Russian intelligence officers charged by Mueller in hack of DNC, Clinton emails

Yuri Gripas  Reuters

The statement notes that they began "spearphishing" volunteers and employees of Clinton's campaign, including its chairman.

Deputy Attorney General Rod Rosenstein made the announcement, as Attorney General Jeff Session has recused himself from any investigations into Russian interference, having been an advocate of Trump during the campaign. They used a scheme known as "spearfishing" which tricked users into disclosing their information that allowed hackers to gain access to emails.

Special Counsel Robert Mueller's inquiry is looking into alleged Russian Federation meddling in the 2016 election.

Rosenstein said that responsibility for this prosecution - which is unlikely to go forward in court as Russian Federation is unlikely to extradite the suspects - would pass from Mueller's office to the National Security division of the Justice Department.

To date, Mueller's probe has netted five guilty pleas, including from Trump's ex-national security adviser, Michael Flynn, along with almost 32 indictments, including the president's former campaign chairman, Paul Manafort.

"In my remarks, I have not identified the victims", Rosenstein said. Fourteen of those charged are Russians who are unlikely to ever be put on trial in the United States.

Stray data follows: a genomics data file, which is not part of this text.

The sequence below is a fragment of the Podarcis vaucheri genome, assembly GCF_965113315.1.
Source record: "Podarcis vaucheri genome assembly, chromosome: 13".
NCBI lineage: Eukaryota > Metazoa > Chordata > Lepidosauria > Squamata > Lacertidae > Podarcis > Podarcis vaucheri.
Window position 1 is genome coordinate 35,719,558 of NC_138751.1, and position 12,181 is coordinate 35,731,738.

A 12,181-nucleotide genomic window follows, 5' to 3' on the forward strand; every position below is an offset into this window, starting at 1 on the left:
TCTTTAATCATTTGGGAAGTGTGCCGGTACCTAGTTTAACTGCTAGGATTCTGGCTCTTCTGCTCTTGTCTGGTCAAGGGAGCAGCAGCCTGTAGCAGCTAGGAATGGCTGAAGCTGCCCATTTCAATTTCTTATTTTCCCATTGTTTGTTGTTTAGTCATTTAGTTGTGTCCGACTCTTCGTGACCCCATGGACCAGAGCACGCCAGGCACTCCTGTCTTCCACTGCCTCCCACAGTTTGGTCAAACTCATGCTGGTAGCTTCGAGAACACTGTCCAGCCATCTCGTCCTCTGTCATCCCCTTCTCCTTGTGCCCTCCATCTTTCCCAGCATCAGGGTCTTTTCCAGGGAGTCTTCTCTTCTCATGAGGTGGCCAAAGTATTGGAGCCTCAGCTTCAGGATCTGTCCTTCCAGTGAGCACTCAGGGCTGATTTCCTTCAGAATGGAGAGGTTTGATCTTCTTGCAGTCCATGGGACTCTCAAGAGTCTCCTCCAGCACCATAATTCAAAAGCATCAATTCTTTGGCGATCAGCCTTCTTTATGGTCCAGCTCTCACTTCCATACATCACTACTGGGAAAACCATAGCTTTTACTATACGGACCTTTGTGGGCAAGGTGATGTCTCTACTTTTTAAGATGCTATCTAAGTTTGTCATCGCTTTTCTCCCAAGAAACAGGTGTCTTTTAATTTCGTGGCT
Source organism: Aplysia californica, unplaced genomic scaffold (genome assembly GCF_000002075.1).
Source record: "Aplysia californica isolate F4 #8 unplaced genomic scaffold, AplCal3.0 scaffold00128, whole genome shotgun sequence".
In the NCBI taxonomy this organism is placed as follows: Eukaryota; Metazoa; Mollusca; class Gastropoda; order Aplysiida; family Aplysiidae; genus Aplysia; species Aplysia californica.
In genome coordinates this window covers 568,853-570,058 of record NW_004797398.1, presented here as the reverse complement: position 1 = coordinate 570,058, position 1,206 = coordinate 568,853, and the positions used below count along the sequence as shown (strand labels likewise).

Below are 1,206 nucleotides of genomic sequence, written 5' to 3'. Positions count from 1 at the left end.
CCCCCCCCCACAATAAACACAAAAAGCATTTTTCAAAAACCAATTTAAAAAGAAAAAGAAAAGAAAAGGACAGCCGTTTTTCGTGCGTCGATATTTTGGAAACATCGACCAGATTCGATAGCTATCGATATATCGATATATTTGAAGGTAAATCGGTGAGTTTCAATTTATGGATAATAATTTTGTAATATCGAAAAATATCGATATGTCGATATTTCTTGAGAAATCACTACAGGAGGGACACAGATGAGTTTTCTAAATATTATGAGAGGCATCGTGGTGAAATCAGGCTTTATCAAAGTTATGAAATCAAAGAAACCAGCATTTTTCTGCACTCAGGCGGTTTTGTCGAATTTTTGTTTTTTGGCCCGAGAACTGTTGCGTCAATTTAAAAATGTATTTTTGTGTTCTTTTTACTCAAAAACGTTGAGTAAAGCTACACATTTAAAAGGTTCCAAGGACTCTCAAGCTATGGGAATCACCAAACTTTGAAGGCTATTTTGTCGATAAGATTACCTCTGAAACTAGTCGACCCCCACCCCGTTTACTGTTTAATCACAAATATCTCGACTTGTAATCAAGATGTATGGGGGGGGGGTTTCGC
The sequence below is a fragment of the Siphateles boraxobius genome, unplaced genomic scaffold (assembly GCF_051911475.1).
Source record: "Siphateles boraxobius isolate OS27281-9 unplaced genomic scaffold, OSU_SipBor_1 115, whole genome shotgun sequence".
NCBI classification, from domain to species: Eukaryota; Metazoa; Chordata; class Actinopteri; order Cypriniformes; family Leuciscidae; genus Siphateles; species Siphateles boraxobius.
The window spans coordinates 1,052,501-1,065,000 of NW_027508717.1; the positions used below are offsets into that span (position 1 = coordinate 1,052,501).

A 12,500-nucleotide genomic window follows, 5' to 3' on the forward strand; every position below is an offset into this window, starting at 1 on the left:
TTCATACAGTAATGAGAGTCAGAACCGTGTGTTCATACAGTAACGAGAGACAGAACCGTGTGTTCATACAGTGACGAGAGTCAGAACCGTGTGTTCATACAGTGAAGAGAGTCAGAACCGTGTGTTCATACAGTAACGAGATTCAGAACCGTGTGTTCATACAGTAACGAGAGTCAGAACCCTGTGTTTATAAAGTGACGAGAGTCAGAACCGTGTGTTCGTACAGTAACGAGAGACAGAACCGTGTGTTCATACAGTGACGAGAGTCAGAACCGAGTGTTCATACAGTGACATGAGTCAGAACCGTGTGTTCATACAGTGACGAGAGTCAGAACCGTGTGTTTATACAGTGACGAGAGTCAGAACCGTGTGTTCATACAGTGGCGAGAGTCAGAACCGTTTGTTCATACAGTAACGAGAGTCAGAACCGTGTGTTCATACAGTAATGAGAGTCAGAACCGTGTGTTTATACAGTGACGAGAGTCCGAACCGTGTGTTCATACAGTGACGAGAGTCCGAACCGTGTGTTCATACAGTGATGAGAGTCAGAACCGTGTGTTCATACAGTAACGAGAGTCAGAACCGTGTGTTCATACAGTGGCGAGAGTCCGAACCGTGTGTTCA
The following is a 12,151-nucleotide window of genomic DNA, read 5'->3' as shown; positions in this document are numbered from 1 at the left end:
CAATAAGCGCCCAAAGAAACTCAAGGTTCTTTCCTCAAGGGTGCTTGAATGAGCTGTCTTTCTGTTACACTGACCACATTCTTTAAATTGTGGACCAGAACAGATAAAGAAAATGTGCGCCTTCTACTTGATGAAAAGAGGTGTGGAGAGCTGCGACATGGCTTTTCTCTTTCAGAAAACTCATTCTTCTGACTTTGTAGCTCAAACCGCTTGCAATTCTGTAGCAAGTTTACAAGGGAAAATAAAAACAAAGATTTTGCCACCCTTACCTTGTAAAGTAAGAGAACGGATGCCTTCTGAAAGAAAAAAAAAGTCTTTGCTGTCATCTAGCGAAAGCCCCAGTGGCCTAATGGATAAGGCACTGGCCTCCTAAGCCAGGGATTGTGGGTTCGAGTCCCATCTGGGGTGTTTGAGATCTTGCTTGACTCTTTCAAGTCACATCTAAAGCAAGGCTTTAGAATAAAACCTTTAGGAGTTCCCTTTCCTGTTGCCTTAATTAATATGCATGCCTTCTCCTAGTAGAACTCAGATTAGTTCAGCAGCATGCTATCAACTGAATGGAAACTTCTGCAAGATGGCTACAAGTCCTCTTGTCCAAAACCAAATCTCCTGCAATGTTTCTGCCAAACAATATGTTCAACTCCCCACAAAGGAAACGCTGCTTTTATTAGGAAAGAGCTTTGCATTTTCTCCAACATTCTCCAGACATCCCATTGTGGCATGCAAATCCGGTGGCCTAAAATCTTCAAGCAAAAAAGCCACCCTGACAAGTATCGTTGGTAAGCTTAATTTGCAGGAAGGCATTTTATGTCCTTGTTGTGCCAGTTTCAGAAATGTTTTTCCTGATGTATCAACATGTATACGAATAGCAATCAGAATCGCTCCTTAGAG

"There is no allegation in this indictment that Americans knew they were corresponding with Russian intelligence officers", said Rosenstein, who also noted there is no evidence the alleged hacking had any impact on the election results. Our response must not depend on who was victimized,"Rosenstein said".

The U.S. intelligence community has concluded, with further verification by the Senate intelligence committee, that Russia's active measures were aimed at hurting Clinton and helping Trump.

President Trump told reporters a few few hours before Rosenstein spoke that he plans to bring up Russia's election interference campaign Monday with President Vladimir Putin when they meet in Helsinki, Finland.

Trump said at a news conference Friday near London with British Prime Minister Theresa May that he wasn't going into the meeting with Putin with "high expectations".

The charges were announced on Friday by Deputy Attorney General Rod Rosenstein.



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